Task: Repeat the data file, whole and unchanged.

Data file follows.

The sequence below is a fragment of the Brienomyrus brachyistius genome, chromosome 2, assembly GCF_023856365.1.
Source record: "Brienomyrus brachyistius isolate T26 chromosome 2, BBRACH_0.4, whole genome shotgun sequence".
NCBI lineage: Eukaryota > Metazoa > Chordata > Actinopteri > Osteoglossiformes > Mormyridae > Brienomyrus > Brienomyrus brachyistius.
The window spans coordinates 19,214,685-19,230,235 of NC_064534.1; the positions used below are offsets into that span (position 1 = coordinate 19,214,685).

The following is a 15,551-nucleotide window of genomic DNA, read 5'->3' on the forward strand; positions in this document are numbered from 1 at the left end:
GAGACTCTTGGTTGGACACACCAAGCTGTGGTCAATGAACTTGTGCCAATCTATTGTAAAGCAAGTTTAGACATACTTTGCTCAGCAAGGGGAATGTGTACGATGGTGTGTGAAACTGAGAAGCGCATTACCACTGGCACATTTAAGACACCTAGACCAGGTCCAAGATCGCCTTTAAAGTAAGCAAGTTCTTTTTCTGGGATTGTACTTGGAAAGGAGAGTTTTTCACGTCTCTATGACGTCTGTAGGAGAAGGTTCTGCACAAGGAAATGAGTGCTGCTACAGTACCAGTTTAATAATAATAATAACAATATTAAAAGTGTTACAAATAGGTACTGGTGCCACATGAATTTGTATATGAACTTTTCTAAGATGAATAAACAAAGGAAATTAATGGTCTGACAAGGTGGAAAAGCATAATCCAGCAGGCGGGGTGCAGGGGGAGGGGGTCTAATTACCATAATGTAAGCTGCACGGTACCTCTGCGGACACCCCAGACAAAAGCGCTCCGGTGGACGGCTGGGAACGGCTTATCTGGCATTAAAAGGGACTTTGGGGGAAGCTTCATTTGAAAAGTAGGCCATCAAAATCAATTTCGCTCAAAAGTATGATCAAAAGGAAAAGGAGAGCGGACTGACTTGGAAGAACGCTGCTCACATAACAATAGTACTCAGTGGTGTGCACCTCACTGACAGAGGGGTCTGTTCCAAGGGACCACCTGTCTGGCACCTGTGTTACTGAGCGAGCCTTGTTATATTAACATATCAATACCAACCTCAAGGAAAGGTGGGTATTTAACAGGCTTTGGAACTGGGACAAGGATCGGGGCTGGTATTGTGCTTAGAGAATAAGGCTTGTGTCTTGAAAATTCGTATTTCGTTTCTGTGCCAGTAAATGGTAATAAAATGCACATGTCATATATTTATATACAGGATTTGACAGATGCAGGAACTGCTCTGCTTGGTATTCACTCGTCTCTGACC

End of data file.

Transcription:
The sequence below is a fragment of the Brienomyrus brachyistius genome, chromosome 2, assembly GCF_023856365.1.
Source record: "Brienomyrus brachyistius isolate T26 chromosome 2, BBRACH_0.4, whole genome shotgun sequence".
NCBI lineage: Eukaryota > Metazoa > Chordata > Actinopteri > Osteoglossiformes > Mormyridae > Brienomyrus > Brienomyrus brachyistius.
The window spans coordinates 19,214,685-19,230,235 of NC_064534.1; the positions used below are offsets into that span (position 1 = coordinate 19,214,685).

The following is a 15,551-nucleotide window of genomic DNA, read 5'->3' on the forward strand; positions in this document are numbered from 1 at the left end:
GAGACTCTTGGTTGGACACACCAAGCTGTGGTCAATGAACTTGTGCCAATCTATTGTAAAGCAAGTTTAGACATACTTTGCTCAGCAAGGGGAATGTGTACGATGGTGTGTGAAACTGAGAAGCGCATTACCACTGGCACATTTAAGACACCTAGACCAGGTCCAAGATCGCCTTTAAAGTAAGCAAGTTCTTTTTCTGGGATTGTACTTGGAAAGGAGAGTTTTTCACGTCTCTATGACGTCTGTAGGAGAAGGTTCTGCACAAGGAAATGAGTGCTGCTACAGTACCAGTTTAATAATAATAATAACAATATTAAAAGTGTTACAAATAGGTACTGGTGCCACATGAATTTGTATATGAACTTTTCTAAGATGAATAAACAAAGGAAATTAATGGTCTGACAAGGTGGAAAAGCATAATCCAGCAGGCGGGGTGCAGGGGGAGGGGGTCTAATTACCATAATGTAAGCTGCACGGTACCTCTGCGGACACCCCAGACAAAAGCGCTCCGGTGGACGGCTGGGAACGGCTTATCTGGCATTAAAAGGGACTTTGGGGGAAGCTTCATTTGAAAAGTAGGCCATCAAAATCAATTTCGCTCAAAAGTATGATCAAAAGGAAAAGGAGAGCGGACTGACTTGGAAGAACGCTGCTCACATAACAATAGTACTCAGTGGTGTGCACCTCACTGACAGAGGGGTCTGTTCCAAGGGACCACCTGTCTGGCACCTGTGTTACTGAGCGAGCCTTGTTATATTAACATATCAATACCAACCTCAAGGAAAGGTGGGTATTTAACAGGCTTTGGAACTGGGACAAGGATCGGGGCTGGTATTGTGCTTAGAGAATAAGGCTTGTGTCTTGAAAATTCGTATTTCGTTTCTGTGCCAGTAAATGGTAATAAAATGCACATGTCATATATTTATATACAGGATTTGACAGATGCAGGAACTGCTCTGCTTGGTATTCACTCGTCTCTGACC